When you're implementing your safety program, chances are you focus on meeting OSHA required training guidelines and keeping your company in compliance. Naturally, you highlight the big-ticket risks, too—hand safety, slips and falls and the like. You rely on your employees to use common sense on the work floor so you can focus on the intricacies of safety. Unfortunately, this might be leaving holes in your safety program, because common sense just isn't as common as we expect. Here are some supposedly common-sense habits employees often ignore, plus ways to incorporate workplace safety tips into your rotation of topics, even if they seem obvious to you.
Take Care of Yourself
It seems logical that, in general, workplace safety tips wouldn't have to include telling people to go to bed on time, stay sober, or other things our parents taught us. Yet, as Psychology Today notes, such common sense is neither. Not to stereotype too much, but sometimes younger workers have an especially difficult time regulating their habits as opposed to socializing and otherwise enjoying their time off the clock. We all want to have fun, but we also have to worry about the dangers that stem from being overly tired, hung over, or impaired from lack of judgment.
Keep Your House Clean
Housekeeping on the job is essential to safety. It's also a harder habit to instill than we think. From putting tools and materials away properly to storing chemicals out of harm's way, maintaining a tidy workspace can feel like a hassle after a long shift on the job. This leaves a mess—and dangers—not just for the employee, but for whomever follows on the next shift.
Dress for Success—and Safety
With all the emphasis on proper gloves, eyewear, and other critical safety equipment, employees don't always remember to wear the right clothing to protect them at work. This applies to everyone, not just staff on the factory floor. IT experts and maintenance teams, for example, need to skip ties, loose pants, and anything else that can get stuck in machinery and printers. Striking a balance between form and function is a valuable practice at all levels of the company.
With trends shifting for men and women, even hair can be a safety concern. Long beards can get trapped in moving parts, and long bangs can obscure a worker's view of their tasks or the environment around them. We're not suggesting you should refuse to allow long hair on the job—that sort of policy can set your company up for lawsuits—but consider how to minimize the risks involved with grooming habits.
Don't Track Your Mess All Over the Place
In most factory environments, you expect a bit of a mess in order to get the job done. What you don't expect is for your employees to then walk all over the factory without wiping their hands and feet. Tracking oil, grease, and dust all introduce unnecessary falling hazards to your work environment.
Integrating General Workplace Safety Tips Into Your Program
With the myriad expectations you already face as a safety manager, coaching employees about such basics may feel a little daunting. Try this step-by-step approach to augment your current strategy.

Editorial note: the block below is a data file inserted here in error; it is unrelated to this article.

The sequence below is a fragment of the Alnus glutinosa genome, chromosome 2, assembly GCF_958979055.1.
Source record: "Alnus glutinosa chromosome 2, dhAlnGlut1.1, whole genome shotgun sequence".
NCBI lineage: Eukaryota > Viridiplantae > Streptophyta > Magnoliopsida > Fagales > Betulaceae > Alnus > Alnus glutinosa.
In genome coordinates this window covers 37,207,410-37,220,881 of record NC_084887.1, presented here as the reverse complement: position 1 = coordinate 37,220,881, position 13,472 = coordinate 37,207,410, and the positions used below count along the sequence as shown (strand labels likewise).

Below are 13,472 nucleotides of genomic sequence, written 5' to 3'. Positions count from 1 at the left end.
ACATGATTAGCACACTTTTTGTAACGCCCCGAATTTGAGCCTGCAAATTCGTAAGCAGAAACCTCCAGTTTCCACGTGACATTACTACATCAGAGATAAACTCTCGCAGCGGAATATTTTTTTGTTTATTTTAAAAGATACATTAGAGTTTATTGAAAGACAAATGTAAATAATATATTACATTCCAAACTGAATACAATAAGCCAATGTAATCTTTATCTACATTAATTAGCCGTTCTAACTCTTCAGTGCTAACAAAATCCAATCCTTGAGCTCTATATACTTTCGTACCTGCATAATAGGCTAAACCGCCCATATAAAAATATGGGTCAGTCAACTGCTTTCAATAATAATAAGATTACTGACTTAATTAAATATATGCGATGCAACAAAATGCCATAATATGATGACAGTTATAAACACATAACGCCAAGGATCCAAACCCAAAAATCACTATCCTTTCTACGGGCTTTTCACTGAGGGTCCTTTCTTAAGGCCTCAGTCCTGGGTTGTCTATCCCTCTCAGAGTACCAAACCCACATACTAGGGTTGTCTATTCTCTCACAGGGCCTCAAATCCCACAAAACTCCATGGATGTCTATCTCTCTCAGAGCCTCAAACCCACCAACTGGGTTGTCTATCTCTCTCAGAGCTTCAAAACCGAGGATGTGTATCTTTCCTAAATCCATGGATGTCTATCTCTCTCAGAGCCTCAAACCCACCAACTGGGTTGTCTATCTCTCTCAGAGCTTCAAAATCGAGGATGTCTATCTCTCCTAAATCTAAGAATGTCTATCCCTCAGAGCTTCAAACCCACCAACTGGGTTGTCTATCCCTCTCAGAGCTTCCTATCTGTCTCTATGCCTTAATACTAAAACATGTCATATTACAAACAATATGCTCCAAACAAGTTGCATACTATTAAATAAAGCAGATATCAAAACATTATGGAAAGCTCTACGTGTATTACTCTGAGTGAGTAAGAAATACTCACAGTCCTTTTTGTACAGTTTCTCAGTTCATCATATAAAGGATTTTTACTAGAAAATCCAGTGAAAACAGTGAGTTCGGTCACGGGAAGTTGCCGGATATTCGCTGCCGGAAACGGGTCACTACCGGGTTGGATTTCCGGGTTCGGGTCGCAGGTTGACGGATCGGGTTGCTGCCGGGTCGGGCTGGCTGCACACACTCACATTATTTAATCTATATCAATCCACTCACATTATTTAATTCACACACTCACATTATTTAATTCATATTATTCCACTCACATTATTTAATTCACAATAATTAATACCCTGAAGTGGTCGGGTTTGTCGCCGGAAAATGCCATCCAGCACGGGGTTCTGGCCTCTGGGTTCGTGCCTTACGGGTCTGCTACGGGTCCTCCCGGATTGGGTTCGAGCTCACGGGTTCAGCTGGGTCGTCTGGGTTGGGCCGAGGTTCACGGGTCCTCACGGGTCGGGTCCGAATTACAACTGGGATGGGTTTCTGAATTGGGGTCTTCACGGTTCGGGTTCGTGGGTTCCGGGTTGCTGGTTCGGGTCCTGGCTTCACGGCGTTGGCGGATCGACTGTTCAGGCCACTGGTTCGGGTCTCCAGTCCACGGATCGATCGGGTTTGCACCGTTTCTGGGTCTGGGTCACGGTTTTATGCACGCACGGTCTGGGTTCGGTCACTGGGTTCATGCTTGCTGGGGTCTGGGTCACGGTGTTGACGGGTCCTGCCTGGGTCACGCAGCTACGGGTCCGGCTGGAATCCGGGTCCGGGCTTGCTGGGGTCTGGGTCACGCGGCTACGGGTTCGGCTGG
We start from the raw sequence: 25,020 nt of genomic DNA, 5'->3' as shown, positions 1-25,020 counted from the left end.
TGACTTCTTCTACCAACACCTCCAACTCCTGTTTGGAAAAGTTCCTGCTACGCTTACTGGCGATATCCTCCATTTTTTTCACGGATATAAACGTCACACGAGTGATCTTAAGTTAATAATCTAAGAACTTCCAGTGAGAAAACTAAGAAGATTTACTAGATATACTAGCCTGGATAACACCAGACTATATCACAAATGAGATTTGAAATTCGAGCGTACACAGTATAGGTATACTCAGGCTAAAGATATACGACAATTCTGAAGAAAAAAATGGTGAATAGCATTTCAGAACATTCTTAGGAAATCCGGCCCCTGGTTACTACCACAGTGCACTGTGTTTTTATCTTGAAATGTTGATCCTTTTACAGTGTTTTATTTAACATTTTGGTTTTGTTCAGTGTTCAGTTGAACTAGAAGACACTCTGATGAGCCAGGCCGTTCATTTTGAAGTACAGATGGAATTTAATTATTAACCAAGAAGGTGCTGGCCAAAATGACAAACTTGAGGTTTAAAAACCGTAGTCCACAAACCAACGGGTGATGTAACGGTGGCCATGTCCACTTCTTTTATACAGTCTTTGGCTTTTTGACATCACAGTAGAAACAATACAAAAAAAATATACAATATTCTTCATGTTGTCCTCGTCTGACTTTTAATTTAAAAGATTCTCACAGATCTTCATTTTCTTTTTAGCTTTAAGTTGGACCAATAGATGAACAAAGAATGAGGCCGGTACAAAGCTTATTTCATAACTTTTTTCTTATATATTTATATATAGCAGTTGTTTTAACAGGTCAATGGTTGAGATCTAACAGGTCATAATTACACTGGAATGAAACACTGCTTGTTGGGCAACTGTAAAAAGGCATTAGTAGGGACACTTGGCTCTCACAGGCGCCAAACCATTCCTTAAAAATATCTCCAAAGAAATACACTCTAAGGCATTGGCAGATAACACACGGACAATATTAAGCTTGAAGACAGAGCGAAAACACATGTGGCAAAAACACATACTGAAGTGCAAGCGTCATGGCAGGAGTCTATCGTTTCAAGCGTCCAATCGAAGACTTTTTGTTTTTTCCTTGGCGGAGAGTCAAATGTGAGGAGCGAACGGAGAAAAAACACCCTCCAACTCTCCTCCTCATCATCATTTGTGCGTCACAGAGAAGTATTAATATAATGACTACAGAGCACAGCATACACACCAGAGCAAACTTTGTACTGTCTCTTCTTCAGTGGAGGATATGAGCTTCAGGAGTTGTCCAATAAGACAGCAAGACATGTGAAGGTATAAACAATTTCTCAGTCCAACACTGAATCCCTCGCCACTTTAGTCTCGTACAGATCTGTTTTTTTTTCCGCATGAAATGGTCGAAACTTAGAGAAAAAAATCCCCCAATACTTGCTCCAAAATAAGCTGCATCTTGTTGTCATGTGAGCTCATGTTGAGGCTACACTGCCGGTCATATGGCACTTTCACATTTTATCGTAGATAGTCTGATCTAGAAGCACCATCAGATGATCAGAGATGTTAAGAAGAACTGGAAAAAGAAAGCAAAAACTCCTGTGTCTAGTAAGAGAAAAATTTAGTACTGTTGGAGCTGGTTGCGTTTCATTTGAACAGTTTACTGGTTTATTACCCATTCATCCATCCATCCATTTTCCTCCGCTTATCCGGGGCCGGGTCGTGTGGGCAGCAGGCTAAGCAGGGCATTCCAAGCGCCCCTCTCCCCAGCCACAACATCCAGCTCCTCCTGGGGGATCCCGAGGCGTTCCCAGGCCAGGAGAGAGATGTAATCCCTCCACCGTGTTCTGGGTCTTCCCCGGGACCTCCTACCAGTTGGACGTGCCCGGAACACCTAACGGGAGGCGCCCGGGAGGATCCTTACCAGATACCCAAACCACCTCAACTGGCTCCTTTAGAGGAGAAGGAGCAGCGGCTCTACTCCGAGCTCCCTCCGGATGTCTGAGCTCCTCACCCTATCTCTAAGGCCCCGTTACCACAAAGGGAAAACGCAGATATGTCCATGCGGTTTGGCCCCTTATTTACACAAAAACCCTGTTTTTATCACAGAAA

If you haven't already, start emphasizing personal responsibility at work. Everyone has a part to play in keeping their coworkers (and themselves) safe. Getting employees to take the basics seriously provides you a firm foundation on which to build your safety messages.
Then, look at how to use your current tactics to integrate subtle reminders about everyday safety. Meet regularly with supervisors about the real-life unsafe habits their employees exhibit, and develop toolbox talks that put a positive spin on their concerns. Get as close to the issue as you can without embarrassing any one staff member in front of peers.
Next, tap your own creativity to address personal and industrial workplace safety tips alongside each other without fatiguing your employees. One way to address common-sense topics is to use video to show employees how others feel about safety training. For example, here's one that targets younger workers and walks through concerns at a job without singling out your actual employees.
If your employees respond better to a more brief message, daily workplace safety tips may be easier to retain than meetings or videos. A custom Workplace Safety Tip of the Day calendar is an easy way to post a year's worth of information at once and still vary the information you provide. Give them as company gifts, or post one or two in a public space like a break room or mail room. Plenty of retailers offer easy design options so you can build your own daily structure from scratch. Likewise, a daily tweet or text reaches employees electronically in a format you can automate, which frees you up to address other issues.
Instilling common-sense workplace safety tips for employees is an integral part of your overall approach to protecting your staff and your company. Most of all, have patience as employees break old habits and develop new ones. Their success is worth the effort.